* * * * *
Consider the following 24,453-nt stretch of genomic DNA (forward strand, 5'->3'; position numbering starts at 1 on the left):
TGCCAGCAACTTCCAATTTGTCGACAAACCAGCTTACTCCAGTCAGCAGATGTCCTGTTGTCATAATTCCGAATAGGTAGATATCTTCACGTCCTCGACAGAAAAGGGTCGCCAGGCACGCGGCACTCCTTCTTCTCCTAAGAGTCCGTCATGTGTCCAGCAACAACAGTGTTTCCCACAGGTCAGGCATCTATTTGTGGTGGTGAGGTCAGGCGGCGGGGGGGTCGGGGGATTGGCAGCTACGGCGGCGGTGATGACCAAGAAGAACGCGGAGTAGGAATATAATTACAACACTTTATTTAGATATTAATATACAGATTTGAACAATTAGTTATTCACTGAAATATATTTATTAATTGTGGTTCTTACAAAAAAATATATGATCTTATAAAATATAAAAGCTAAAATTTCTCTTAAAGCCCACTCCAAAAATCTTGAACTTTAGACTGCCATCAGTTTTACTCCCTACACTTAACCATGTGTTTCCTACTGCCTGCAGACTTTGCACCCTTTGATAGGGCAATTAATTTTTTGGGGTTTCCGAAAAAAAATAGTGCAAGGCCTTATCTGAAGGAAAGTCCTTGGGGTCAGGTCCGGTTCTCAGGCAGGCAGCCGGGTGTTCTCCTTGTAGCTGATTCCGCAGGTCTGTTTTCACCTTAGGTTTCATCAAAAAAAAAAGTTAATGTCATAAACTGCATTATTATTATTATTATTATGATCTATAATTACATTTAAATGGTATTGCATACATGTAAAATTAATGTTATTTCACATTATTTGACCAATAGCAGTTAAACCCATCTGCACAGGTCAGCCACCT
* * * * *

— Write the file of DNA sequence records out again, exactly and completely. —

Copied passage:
Consider the following 24,453-nt stretch of genomic DNA (forward strand, 5'->3'; position numbering starts at 1 on the left):
TGCCAGCAACTTCCAATTTGTCGACAAACCAGCTTACTCCAGTCAGCAGATGTCCTGTTGTCATAATTCCGAATAGGTAGATATCTTCACGTCCTCGACAGAAAAGGGTCGCCAGGCACGCGGCACTCCTTCTTCTCCTAAGAGTCCGTCATGTGTCCAGCAACAACAGTGTTTCCCACAGGTCAGGCATCTATTTGTGGTGGTGAGGTCAGGCGGCGGGGGGGTCGGGGGATTGGCAGCTACGGCGGCGGTGATGACCAAGAAGAACGCGGAGTAGGAATATAATTACAACACTTTATTTAGATATTAATATACAGATTTGAACAATTAGTTATTCACTGAAATATATTTATTAATTGTGGTTCTTACAAAAAAATATATGATCTTATAAAATATAAAAGCTAAAATTTCTCTTAAAGCCCACTCCAAAAATCTTGAACTTTAGACTGCCATCAGTTTTACTCCCTACACTTAACCATGTGTTTCCTACTGCCTGCAGACTTTGCACCCTTTGATAGGGCAATTAATTTTTTGGGGTTTCCGAAAAAAAATAGTGCAAGGCCTTATCTGAAGGAAAGTCCTTGGGGTCAGGTCCGGTTCTCAGGCAGGCAGCCGGGTGTTCTCCTTGTAGCTGATTCCGCAGGTCTGTTTTCACCTTAGGTTTCATCAAAAAAAAAAGTTAATGTCATAAACTGCATTATTATTATTATTATTATGATCTATAATTACATTTAAATGGTATTGCATACATGTAAAATTAATGTTATTTCACATTATTTGACCAATAGCAGTTAAACCCATCTGCACAGGTCAGCCACCT